Thursday, November 24, 2011

The Ambush of an Aptitude Test

Aptitude tests are often assessment criteria that many job seekers find hard to understand and even prepare for. They may have relevance to the subject matter in the job of interest and at time be very general to dig into a candidate’s adaptable judgment al abilities.

A well designed aptitude test will bring out what it is targeted to bring and most often subject a candidate into surprise.

There are often many types of aptitude tests. Here are brief outlines of the commonly used types.

Reasoning and Judgment - Abstract Reasoning; Critical Thinking; Inductive Reasoning; Logical Reasoning; Diagrammatic Reasoning; Situational Judgment Test and Verbal Reasoning

Such often include case studies that may require that you take on commonly accepted principles and notions to make an assessment of a case scenario.

Example; How best can market best practice be?

Creativity and Sensitivity - SiftAbility Test; Spatial Visualization; and Perceptual Speed
These may range from diagrammatic reviews to case studies where trouble shooting is required depending on the level and type of role being recruited.

Presentation, Accuracy and Precision - Document Review and Fast Track Test

A candidate may be provided with a lengthy document to review with specific objective of coming up with a target objective. The tests may also include summarizing a document into specific bullets on the key points.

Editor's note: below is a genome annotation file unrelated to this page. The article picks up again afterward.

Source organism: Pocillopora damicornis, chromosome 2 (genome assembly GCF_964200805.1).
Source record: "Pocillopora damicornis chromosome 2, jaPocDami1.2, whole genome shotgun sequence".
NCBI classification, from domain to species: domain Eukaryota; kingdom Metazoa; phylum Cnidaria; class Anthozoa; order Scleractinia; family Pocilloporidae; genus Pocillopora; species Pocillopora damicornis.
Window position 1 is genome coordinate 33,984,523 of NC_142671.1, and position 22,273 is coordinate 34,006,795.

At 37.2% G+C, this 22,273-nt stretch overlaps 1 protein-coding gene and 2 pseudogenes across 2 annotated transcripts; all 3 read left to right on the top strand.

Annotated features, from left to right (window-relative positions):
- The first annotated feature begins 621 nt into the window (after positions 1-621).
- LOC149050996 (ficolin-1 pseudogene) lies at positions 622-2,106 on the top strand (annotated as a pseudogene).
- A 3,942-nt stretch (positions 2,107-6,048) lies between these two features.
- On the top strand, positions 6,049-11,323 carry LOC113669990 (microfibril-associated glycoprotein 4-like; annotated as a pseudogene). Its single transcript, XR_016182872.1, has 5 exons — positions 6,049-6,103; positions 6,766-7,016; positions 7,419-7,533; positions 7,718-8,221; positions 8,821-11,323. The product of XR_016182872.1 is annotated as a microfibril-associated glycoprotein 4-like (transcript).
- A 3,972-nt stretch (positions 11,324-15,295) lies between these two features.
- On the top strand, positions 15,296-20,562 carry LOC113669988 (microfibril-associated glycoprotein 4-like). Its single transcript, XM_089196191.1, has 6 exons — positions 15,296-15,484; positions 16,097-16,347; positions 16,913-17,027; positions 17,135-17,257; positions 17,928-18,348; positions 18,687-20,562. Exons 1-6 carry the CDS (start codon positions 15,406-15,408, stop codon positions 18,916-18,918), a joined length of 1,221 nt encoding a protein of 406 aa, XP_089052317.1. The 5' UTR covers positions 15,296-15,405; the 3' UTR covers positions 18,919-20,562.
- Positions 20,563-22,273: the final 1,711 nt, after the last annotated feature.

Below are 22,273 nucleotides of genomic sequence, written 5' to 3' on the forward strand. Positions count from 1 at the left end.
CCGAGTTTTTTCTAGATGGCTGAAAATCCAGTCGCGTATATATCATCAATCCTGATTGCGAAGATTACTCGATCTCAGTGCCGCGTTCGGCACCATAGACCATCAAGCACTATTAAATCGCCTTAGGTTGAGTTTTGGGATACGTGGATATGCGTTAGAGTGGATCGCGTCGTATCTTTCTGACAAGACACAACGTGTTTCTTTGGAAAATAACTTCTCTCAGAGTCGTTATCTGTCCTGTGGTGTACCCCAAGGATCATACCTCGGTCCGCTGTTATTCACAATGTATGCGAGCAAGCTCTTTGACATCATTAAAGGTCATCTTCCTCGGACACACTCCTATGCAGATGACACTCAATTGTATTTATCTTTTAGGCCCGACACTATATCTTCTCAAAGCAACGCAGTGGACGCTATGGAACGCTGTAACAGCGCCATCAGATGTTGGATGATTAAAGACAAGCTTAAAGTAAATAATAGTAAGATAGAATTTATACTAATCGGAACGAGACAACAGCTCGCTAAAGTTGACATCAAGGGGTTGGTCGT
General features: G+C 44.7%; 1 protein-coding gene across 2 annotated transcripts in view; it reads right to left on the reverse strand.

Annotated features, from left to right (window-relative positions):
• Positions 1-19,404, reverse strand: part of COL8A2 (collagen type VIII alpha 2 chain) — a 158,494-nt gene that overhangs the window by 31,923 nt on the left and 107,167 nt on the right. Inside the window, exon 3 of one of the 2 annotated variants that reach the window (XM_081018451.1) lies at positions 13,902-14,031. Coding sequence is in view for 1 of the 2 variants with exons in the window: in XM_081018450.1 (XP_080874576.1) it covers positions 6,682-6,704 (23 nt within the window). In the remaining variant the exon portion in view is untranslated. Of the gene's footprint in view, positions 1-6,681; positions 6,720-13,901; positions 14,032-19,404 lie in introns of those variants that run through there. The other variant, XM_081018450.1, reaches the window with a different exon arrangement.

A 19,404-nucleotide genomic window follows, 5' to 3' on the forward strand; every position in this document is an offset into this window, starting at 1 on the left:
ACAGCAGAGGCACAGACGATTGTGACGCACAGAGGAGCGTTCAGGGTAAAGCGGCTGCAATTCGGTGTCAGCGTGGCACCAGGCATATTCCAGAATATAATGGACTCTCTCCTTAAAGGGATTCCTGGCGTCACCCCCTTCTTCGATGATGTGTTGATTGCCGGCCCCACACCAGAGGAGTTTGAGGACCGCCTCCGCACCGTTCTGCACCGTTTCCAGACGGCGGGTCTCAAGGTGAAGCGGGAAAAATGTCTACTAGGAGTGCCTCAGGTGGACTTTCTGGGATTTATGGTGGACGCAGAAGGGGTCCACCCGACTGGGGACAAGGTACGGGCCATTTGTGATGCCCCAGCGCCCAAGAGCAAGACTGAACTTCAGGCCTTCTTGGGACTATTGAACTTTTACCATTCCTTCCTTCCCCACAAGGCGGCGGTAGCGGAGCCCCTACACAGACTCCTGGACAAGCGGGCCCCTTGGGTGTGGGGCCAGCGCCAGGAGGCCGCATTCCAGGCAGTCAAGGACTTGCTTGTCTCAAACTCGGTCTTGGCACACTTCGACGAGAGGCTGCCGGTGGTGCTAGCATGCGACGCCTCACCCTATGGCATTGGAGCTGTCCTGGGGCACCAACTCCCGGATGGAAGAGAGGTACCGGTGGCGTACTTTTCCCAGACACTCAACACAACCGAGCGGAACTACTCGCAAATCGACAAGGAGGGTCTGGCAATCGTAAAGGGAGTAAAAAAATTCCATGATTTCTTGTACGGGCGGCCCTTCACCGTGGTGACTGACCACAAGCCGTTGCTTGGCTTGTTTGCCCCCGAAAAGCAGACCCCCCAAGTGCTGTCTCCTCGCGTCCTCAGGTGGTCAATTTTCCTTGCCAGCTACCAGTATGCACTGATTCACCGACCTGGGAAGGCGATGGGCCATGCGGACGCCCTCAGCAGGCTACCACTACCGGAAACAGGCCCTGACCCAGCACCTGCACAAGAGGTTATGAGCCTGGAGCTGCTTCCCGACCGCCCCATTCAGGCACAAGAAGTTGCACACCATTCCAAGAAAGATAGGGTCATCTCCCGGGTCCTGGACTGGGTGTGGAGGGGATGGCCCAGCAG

Leadership and Management – Personality Review; Crisis Management; People Management; Conflict Resolution; and Strategic Focus Tests

Such tests may ordinarily be designed like presentations or write ups and may include case studies and even personal declaration of career strategies and leadership styles

Interpersonal Skills and Personal Orientation - Personality and Preference Inventory (PAPI)

Such test may include preferences, dislikes, specific case studies and personal assessment.

Numerical Reasoning

Such tests are very common, perhaps because a large number of candidates and even assessor would rather deal with situations where answers are discrete rather that judgmental prose. The most common areas of tests are probability, arithmetic, accounting, permutations and compbinations. This is perhaps why an elementary math book at home would really be a though in the right direction.

Example: A soccer match analyst in trying to assess some outcomes of the match sought to have two parameters – ball possession for the two teams and the average distance run by a player from the two opposing sides. What could this analyst be trying to establish?

The result of an aptitude test is a reflection of the actual present state of your mind. No prospect employer will test you in something that you have no chance of knowing.


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